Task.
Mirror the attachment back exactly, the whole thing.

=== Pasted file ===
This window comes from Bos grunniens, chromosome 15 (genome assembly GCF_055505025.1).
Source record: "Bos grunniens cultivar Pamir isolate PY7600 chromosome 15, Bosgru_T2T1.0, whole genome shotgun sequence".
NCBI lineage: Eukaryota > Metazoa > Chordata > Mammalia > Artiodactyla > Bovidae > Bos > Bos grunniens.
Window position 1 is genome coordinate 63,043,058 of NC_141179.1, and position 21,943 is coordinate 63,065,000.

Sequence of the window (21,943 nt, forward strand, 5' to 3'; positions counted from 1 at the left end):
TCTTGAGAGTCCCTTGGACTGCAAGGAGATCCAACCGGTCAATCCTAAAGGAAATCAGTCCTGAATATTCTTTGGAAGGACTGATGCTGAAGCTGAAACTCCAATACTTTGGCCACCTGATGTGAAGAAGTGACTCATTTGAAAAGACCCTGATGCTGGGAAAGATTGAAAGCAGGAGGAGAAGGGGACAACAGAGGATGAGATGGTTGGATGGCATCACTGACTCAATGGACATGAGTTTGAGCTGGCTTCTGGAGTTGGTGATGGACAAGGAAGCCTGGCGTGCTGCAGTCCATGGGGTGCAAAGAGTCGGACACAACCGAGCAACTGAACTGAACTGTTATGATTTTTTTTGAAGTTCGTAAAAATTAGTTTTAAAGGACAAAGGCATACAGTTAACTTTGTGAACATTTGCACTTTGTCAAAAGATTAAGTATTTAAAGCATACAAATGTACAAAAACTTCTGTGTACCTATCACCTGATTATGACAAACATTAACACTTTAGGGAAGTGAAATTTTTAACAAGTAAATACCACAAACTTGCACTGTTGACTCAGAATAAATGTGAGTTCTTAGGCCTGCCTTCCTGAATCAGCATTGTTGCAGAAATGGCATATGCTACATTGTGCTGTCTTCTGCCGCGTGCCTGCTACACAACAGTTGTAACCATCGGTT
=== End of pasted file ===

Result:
This window comes from Bos grunniens, chromosome 15 (genome assembly GCF_055505025.1).
Source record: "Bos grunniens cultivar Pamir isolate PY7600 chromosome 15, Bosgru_T2T1.0, whole genome shotgun sequence".
NCBI lineage: Eukaryota > Metazoa > Chordata > Mammalia > Artiodactyla > Bovidae > Bos > Bos grunniens.
Window position 1 is genome coordinate 63,043,058 of NC_141179.1, and position 21,943 is coordinate 63,065,000.

Sequence of the window (21,943 nt, forward strand, 5' to 3'; positions counted from 1 at the left end):
TCTTGAGAGTCCCTTGGACTGCAAGGAGATCCAACCGGTCAATCCTAAAGGAAATCAGTCCTGAATATTCTTTGGAAGGACTGATGCTGAAGCTGAAACTCCAATACTTTGGCCACCTGATGTGAAGAAGTGACTCATTTGAAAAGACCCTGATGCTGGGAAAGATTGAAAGCAGGAGGAGAAGGGGACAACAGAGGATGAGATGGTTGGATGGCATCACTGACTCAATGGACATGAGTTTGAGCTGGCTTCTGGAGTTGGTGATGGACAAGGAAGCCTGGCGTGCTGCAGTCCATGGGGTGCAAAGAGTCGGACACAACCGAGCAACTGAACTGAACTGTTATGATTTTTTTTGAAGTTCGTAAAAATTAGTTTTAAAGGACAAAGGCATACAGTTAACTTTGTGAACATTTGCACTTTGTCAAAAGATTAAGTATTTAAAGCATACAAATGTACAAAAACTTCTGTGTACCTATCACCTGATTATGACAAACATTAACACTTTAGGGAAGTGAAATTTTTAACAAGTAAATACCACAAACTTGCACTGTTGACTCAGAATAAATGTGAGTTCTTAGGCCTGCCTTCCTGAATCAGCATTGTTGCAGAAATGGCATATGCTACATTGTGCTGTCTTCTGCCGCGTGCCTGCTACACAACAGTTGTAACCATCGGTT